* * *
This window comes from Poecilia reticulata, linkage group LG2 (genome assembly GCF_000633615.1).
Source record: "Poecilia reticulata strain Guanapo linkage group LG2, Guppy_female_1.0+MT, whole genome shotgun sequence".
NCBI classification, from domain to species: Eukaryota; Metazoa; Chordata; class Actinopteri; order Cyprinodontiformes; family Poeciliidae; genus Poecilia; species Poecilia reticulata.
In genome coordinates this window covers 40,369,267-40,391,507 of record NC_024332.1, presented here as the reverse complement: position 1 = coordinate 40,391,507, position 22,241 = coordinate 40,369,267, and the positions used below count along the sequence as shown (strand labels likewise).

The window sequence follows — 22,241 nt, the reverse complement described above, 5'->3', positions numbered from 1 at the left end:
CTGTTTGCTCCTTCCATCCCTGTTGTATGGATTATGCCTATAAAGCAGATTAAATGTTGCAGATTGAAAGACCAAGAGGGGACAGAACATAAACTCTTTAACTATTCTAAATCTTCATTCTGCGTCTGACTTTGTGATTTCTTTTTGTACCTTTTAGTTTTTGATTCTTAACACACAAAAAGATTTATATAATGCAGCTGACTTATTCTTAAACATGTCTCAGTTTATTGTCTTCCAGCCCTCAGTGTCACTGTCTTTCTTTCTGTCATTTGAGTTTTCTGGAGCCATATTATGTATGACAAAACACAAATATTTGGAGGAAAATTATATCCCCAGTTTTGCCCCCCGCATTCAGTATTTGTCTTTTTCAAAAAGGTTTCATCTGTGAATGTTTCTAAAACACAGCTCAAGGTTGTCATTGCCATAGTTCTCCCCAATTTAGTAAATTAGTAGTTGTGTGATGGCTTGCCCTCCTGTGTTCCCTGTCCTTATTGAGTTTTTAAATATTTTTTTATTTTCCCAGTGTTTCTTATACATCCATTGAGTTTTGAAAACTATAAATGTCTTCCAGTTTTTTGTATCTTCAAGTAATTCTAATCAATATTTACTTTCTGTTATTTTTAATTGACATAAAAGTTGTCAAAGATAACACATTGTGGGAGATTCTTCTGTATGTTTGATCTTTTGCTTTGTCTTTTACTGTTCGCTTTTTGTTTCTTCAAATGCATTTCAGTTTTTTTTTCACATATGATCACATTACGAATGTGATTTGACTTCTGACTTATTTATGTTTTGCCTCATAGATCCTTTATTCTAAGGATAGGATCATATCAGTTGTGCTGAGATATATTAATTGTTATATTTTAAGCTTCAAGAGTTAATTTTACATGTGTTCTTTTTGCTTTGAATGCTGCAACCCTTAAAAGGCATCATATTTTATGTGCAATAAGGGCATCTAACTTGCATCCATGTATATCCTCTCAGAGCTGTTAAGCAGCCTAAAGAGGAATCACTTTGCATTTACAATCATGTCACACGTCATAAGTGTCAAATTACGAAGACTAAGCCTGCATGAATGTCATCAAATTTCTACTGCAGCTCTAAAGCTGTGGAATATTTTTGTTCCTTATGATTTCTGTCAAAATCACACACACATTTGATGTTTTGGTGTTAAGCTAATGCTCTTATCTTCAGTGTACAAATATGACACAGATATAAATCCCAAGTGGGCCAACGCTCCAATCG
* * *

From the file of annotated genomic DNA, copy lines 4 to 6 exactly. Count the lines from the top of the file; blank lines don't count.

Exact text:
In genome coordinates this window covers 40,369,267-40,391,507 of record NC_024332.1, presented here as the reverse complement: position 1 = coordinate 40,391,507, position 22,241 = coordinate 40,369,267, and the positions used below count along the sequence as shown (strand labels likewise).

The window sequence follows — 22,241 nt, the reverse complement described above, 5'->3', positions numbered from 1 at the left end:
CTGTTTGCTCCTTCCATCCCTGTTGTATGGATTATGCCTATAAAGCAGATTAAATGTTGCAGATTGAAAGACCAAGAGGGGACAGAACATAAACTCTTTAACTATTCTAAATCTTCATTCTGCGTCTGACTTTGTGATTTCTTTTTGTACCTTTTAGTTTTTGATTCTTAACACACAAAAAGATTTATATAATGCAGCTGACTTATTCTTAAACATGTCTCAGTTTATTGTCTTCCAGCCCTCAGTGTCACTGTCTTTCTTTCTGTCATTTGAGTTTTCTGGAGCCATATTATGTATGACAAAACACAAATATTTGGAGGAAAATTATATCCCCAGTTTTGCCCCCCGCATTCAGTATTTGTCTTTTTCAAAAAGGTTTCATCTGTGAATGTTTCTAAAACACAGCTCAAGGTTGTCATTGCCATAGTTCTCCCCAATTTAGTAAATTAGTAGTTGTGTGATGGCTTGCCCTCCTGTGTTCCCTGTCCTTATTGAGTTTTTAAATATTTTTTTATTTTCCCAGTGTTTCTTATACATCCATTGAGTTTTGAAAACTATAAATGTCTTCCAGTTTTTTGTATCTTCAAGTAATTCTAATCAATATTTACTTTCTGTTATTTTTAATTGACATAAAAGTTGTCAAAGATAACACATTGTGGGAGATTCTTCTGTATGTTTGATCTTTTGCTTTGTCTTTTACTGTTCGCTTTTTGTTTCTTCAAATGCATTTCAGTTTTTTTTTCACATATGATCACATTACGAATGTGATTTGACTTCTGACTTATTTATGTTTTGCCTCATAGATCCTTTATTCTAAGGATAGGATCATATCAGTTGTGCTGAGATATATTAATTGTTATATTTTAAGCTTCAAGAGTTAATTTTACATGTGTTCTTTTTGCTTTGAATGCTGCAACCCTTAAAAGGCATCATATTTTATGTGCAATAAGGGCATCTAACTTGCATCCATGTATATCCTCTCAGAGCTGTTAAGCAGCCTAAAGAGGAATCACTTTGCATTTACAATCATGTCACACGTCATAAGTGTCAAATTACGAAGACTAAGCCTGCATGAATGTCATCAAATTTCTACTGCAGCTCTAAAGCTGTGGAATATTTTTGTTCCTTATGATTTCTGTCAAAATCACACACACATTTGATGTTTTGGTGTTAAGCTAATGCTCTTATCTTCAGTGTACAAATATGACACAGATATAAATCCCAAGTGGGCCAACGCTCCAATCG